Her tiny feet made the softest sound as she approached him. It was the sound of blood pouring through her that he fixated on now. This was his chance to get out, wasn’t it? She would offer little resistance really. He turned his head to her just as she kneeled down to him, her hand brushing at his shoulder. He bared his teeth and prepared to strike when she gasped.

Her voice came out in a wonder of familiar words, “The sun has healed you.”

He paused as much from understanding her words as recognition that she was right. She drew his tattered sleeve away from this skin.


As her fingers smoothed over the grimy skin, he saw that what had been gashed from his assault on the door had knitted and was perfectly smooth, unmarred with anything but the griminess of his existence. It took him only a moment for his fangs to ease away as she used a bit of her clothing to brush aside the filth. Then she ripped the sleeve completely apart and he yelped, jumping back, cowering, sniffing at his shoulder.

“Oh golden one, I would never hurt you. But what have you done to yourself?” 

He tossed her an angry glare. As if this were his fault.

“So you do understand me.” She stood. “Good. Now is not the time to feel sorry for yourself and cower in corners.” She walked to the shuttered window and called out loudly in another tongue he did not understand. There was a scuffling sound and then a creaking sound as light suddenly exploded into the room, dancing in colors refracted from the intricate stained glass.

He shuddered and raised his arm to shield himself. After a moment, he raised his head to see that she had turned and backed herself in front of the window, shadowing him from the light. He lowered his arm slowly, eyes stinging from the light still all around him.

She beckoned him forward with her dainty hands. “Come to me, golden one. You have nothing to fear.”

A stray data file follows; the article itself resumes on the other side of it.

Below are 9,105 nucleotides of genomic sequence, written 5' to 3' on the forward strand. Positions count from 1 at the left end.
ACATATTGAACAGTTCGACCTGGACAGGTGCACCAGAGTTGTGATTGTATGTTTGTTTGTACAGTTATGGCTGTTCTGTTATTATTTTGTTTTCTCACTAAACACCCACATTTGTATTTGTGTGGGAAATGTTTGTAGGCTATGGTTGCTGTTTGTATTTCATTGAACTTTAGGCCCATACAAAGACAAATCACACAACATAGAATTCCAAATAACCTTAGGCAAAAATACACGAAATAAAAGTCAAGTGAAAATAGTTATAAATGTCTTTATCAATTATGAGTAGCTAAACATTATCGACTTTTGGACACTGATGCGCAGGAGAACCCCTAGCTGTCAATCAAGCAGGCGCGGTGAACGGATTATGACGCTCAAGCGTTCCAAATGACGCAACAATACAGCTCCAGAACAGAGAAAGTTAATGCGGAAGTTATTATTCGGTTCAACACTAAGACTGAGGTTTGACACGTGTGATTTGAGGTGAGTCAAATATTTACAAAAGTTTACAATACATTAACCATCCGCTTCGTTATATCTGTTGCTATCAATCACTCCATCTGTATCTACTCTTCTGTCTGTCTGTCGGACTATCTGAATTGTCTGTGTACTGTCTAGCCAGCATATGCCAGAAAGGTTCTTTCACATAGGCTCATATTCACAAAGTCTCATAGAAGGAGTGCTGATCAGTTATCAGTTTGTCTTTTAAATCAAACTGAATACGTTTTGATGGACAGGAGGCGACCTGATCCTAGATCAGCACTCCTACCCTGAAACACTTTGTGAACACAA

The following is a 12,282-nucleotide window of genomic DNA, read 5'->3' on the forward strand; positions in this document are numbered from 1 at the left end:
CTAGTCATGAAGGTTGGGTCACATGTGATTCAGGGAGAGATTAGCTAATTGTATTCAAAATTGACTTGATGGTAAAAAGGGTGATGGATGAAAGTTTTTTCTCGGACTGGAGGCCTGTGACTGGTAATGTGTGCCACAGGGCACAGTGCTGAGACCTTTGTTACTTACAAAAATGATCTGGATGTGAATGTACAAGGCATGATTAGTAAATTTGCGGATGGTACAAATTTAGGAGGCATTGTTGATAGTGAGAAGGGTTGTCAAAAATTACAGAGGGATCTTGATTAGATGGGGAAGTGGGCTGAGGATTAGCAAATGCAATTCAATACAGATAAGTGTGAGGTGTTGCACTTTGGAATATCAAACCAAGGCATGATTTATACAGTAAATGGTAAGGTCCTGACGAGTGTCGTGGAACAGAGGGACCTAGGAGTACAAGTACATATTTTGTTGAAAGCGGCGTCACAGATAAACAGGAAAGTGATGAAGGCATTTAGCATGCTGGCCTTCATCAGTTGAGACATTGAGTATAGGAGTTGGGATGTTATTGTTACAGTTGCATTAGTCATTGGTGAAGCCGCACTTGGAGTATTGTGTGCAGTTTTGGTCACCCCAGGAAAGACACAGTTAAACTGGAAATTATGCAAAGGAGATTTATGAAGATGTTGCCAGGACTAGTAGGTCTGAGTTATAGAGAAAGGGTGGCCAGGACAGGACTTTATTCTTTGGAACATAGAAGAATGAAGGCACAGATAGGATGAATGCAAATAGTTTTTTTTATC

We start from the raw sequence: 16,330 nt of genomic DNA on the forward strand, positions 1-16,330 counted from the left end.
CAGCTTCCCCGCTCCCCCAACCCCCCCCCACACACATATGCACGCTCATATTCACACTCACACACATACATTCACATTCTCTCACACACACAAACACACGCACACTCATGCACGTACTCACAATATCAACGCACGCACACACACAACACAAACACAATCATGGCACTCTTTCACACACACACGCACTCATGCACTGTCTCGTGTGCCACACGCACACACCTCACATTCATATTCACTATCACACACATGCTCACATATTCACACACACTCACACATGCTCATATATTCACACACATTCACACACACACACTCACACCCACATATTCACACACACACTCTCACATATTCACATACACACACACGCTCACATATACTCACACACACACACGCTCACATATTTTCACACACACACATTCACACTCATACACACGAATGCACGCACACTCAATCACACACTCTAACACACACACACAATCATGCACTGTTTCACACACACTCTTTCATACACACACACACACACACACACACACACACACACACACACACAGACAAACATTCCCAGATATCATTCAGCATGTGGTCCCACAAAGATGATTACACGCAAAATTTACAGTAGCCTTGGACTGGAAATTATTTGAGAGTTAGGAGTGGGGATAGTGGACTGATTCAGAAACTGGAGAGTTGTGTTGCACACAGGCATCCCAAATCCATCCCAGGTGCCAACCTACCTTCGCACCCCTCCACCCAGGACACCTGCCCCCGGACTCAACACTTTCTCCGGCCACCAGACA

His instincts caused him to shuffle back on his heels. But he felt her allure, felt the promise of her words, felt bonded to her in ways he couldn’t comprehend. The light around her was blinding but it drew him. He looked at his shoulder which no longer hurt as well as looked perfectly healed.

“Please, golden one, you must trust me. You do not deserve to wallow in the dank shadows, a victim of fear. You belong in the sun, master of earth and light.”

If her words didn’t inspire him, the kaleidoscope around her intrigued him. And there was sense in her words; he was done cowering, tired of being the victim. He wanted his own release, whatever that may be.

He stretched out his arm and she spread her arms to her sides and approached, making sure no light reached him from around her. She took his hand in hers as he stayed crouched, his head even with her chest, his body protected by her broad shadow. It was then he recognized her kind green eyes, though the rest of her face was hidden behind a diaphanous veil. He scowled trying to look at her mouth. His hand reached out and pulled the fabric down along her cheek.

Her cheeks dimpled and tilted her head away from his pawing. “Ah yes, I forgot. You would not have seen me with my veil. Allow me.” Her hand pulled the fabric aside and suddenly her whole face, radiant in its own right, was there for him to see. And he did recognize her. And somewhere, something pulsed in his chest that had been dead.

It thudded hard and he put a hand to his chest, looking down. What was this now?

Her hand had followed him. When he looked back up at her with a questioning look, he was pressing her hand to his chest.

Her cheeks turned pink. “Why, yes, I feel it. It is your heart and it longs to feel the sun.”

He stared at her, discerning that her words were at odds with her own emotions. He was certain it beat because she was near. But he was aware enough to know it was no lie she told him; just a truth that she did not know, one he had not shared. If she could end his pain, he promised silently he would share all he was with her.

She began to draw him forward and the panic reared again but while he shut his eyes against it, he let her pull his crouched form forward until they were just inside the window. He was panting by then, the effort to keep trusting her warring with instincts honed from necessity.

She used one hand under his arm to pull him up and as he stood, his head cleared her height and prismatic light covered his face. He gasped, teeth bared, kept his eyes clenched shut but couldn’t help the reflex that brought his hands up to his face. She stared up in awe as the skin across his face, even his hair began to steam, even smoke. He clenched his fists, willing himself to stillness. If he was meant to burn, then he would burn. If this was the end she was to bring him to, then he was ready to accept it but there was no need for her to follow him to the end.